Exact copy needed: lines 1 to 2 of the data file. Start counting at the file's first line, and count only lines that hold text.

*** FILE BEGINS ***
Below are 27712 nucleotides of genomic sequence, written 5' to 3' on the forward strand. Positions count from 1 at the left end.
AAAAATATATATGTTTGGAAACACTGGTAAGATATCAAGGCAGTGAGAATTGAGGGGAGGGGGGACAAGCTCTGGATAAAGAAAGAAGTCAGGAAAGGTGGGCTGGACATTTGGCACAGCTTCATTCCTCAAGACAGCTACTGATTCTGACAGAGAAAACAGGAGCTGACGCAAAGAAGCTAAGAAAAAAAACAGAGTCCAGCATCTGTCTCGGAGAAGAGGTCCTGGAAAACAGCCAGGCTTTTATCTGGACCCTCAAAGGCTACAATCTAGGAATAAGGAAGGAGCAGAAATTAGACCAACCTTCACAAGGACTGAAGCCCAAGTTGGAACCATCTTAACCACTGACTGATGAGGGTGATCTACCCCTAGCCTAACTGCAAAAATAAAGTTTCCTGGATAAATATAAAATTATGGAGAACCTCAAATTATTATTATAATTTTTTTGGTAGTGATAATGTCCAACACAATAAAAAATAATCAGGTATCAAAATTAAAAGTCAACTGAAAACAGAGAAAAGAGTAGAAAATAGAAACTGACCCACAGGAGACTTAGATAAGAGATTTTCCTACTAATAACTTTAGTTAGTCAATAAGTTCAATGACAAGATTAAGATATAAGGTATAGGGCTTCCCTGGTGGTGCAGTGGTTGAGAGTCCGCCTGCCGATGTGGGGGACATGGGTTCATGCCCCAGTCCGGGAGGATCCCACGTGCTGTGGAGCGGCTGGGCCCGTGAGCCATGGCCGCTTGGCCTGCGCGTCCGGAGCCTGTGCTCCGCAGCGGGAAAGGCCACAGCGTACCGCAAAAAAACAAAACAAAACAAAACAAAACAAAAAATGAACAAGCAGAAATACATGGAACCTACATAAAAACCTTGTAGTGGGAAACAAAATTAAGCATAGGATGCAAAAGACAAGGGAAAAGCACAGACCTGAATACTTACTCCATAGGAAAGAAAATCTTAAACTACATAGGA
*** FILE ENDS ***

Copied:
Below are 27712 nucleotides of genomic sequence, written 5' to 3' on the forward strand. Positions count from 1 at the left end.
AAAAATATATATGTTTGGAAACACTGGTAAGATATCAAGGCAGTGAGAATTGAGGGGAGGGGGGACAAGCTCTGGATAAAGAAAGAAGTCAGGAAAGGTGGGCTGGACATTTGGCACAGCTTCATTCCTCAAGACAGCTACTGATTCTGACAGAGAAAACAGGAGCTGACGCAAAGAAGCTAAGAAAAAAAACAGAGTCCAGCATCTGTCTCGGAGAAGAGGTCCTGGAAAACAGCCAGGCTTTTATCTGGACCCTCAAAGGCTACAATCTAGGAATAAGGAAGGAGCAGAAATTAGACCAACCTTCACAAGGACTGAAGCCCAAGTTGGAACCATCTTAACCACTGACTGATGAGGGTGATCTACCCCTAGCCTAACTGCAAAAATAAAGTTTCCTGGATAAATATAAAATTATGGAGAACCTCAAATTATTATTATAATTTTTTTGGTAGTGATAATGTCCAACACAATAAAAAATAATCAGGTATCAAAATTAAAAGTCAACTGAAAACAGAGAAAAGAGTAGAAAATAGAAACTGACCCACAGGAGACTTAGATAAGAGATTTTCCTACTAATAACTTTAGTTAGTCAATAAGTTCAATGACAAGATTAAGATATAAGGTATAGGGCTTCCCTGGTGGTGCAGTGGTTGAGAGTCCGCCTGCCGATGTGGGGGACATGGGTTCATGCCCCAGTCCGGGAGGATCCCACGTGCTGTGGAGCGGCTGGGCCCGTGAGCCATGGCCGCTTGGCCTGCGCGTCCGGAGCCTGTGCTCCGCAGCGGGAAAGGCCACAGCGTACCGCAAAAAAACAAAACAAAACAAAACAAAACAAAAAATGAACAAGCAGAAATACATGGAACCTACATAAAAACCTTGTAGTGGGAAACAAAATTAAGCATAGGATGCAAAAGACAAGGGAAAAGCACAGACCTGAATACTTACTCCATAGGAAAGAAAATCTTAAACTACATAGGA